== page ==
I stumbled across mention of the 1904 'Godmanchester' case before the Lords while reading about the Great Ouse, here: http://en.wikipedia.org/wiki/River_Great_Ouse
citing this (Boyes & Russell 1977, pp. 149–151). It appears to suggest that the House of Lords supported the right of a stockbroker Simpson to nail shut the gates of the navigation against the claims of the Bedfordshire and Huntingdonshire County Councils that the river was a public highway. I've not time to read up on all this, but wondered if it might hold any interest for some of our more committed researchers.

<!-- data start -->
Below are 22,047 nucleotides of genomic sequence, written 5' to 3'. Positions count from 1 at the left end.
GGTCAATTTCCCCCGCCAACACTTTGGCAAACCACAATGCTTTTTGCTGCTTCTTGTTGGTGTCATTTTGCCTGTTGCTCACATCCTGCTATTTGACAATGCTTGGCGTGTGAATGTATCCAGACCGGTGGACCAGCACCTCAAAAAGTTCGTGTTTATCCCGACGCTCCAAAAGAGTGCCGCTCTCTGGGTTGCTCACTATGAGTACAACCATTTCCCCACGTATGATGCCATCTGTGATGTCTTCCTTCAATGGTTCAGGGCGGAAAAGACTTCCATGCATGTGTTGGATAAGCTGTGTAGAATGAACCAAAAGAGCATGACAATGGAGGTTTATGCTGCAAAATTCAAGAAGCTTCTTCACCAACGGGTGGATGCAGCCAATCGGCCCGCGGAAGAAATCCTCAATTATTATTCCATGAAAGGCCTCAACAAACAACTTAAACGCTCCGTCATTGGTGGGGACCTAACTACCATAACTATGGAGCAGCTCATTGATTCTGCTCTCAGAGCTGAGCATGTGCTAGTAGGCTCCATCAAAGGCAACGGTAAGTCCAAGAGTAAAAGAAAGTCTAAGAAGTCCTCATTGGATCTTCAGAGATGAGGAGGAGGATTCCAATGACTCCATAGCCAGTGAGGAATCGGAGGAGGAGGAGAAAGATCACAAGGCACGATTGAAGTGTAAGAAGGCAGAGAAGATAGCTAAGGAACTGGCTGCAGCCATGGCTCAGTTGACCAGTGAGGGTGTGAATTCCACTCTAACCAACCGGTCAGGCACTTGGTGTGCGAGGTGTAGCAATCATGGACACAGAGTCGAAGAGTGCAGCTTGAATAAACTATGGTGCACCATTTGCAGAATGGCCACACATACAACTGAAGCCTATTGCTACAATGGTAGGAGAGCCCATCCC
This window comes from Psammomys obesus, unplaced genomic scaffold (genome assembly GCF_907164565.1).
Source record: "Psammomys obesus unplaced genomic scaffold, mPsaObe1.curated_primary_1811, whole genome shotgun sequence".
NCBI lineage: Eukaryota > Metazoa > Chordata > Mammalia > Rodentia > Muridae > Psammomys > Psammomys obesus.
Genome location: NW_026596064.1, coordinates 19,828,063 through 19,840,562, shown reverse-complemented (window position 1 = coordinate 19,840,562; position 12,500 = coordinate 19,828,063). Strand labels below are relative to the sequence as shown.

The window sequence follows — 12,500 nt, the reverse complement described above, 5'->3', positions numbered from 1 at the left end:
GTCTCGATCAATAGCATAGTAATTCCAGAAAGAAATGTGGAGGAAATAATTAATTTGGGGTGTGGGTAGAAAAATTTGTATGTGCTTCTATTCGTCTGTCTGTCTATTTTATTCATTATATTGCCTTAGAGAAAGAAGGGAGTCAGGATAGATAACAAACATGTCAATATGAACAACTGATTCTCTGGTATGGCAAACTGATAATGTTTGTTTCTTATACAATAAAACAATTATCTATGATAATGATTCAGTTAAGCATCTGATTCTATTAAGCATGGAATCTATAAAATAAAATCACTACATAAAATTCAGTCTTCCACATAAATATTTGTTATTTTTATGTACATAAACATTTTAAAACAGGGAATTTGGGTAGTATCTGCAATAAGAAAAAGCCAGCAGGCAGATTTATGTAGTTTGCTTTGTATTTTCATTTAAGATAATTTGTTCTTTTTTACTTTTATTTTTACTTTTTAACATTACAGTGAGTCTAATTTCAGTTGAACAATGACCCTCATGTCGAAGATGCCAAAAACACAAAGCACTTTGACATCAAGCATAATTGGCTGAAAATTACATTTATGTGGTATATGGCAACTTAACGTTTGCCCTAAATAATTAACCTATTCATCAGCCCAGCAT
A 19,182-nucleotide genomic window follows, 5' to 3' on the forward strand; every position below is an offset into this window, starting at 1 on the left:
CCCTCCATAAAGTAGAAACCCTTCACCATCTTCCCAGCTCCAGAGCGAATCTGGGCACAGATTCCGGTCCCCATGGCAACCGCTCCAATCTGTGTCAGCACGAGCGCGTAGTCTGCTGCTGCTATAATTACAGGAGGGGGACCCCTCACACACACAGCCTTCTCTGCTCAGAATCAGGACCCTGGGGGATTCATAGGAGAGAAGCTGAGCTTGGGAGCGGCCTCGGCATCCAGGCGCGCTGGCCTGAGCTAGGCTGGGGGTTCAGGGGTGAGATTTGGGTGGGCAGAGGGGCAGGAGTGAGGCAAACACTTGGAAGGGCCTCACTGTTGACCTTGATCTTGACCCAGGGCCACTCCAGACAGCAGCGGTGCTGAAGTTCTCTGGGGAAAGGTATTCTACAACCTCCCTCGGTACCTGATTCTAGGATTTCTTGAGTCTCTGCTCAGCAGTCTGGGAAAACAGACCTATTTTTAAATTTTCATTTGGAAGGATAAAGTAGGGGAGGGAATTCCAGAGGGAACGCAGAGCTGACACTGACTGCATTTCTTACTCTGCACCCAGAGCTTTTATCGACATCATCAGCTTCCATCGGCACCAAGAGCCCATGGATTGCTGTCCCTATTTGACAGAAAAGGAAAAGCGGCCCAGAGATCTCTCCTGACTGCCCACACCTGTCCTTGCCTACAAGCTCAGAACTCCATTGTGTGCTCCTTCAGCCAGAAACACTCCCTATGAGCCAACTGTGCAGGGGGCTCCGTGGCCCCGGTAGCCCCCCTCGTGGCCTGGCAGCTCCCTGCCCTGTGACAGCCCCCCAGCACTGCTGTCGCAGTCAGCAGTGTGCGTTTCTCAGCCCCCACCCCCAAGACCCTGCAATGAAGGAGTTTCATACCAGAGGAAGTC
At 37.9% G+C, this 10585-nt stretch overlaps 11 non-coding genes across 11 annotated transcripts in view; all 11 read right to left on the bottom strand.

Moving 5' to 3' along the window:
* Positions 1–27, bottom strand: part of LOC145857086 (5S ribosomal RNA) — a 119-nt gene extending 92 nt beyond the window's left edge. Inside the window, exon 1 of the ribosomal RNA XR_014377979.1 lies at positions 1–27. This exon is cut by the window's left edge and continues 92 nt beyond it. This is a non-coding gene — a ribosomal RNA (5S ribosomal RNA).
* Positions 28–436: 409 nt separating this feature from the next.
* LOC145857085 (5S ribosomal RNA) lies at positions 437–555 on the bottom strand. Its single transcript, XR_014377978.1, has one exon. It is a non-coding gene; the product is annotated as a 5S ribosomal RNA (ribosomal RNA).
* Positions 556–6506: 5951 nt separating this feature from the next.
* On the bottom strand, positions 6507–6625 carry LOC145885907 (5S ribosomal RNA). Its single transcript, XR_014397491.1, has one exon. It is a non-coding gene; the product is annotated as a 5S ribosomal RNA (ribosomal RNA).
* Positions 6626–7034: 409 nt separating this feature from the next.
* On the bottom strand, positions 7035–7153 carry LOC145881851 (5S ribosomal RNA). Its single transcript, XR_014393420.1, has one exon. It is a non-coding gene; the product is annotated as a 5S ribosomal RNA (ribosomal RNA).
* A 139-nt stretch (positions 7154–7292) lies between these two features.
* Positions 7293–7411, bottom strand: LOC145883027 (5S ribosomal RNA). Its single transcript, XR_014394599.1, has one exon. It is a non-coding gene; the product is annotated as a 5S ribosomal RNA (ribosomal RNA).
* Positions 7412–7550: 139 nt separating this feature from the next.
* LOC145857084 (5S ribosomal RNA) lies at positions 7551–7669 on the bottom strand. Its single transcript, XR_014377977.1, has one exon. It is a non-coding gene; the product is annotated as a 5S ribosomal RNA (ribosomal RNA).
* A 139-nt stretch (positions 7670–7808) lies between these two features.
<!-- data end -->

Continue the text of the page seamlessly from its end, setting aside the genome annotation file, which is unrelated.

(I note that Wikipedia may not be a very scholarly resource, but thought it might provide something to follow up; when I read sentences like 'the navigation was bought' presumably that alludes to the navigation rights, which can be bought and sold, as I presume a river itself cannot. Is that right?)
Hope this helps.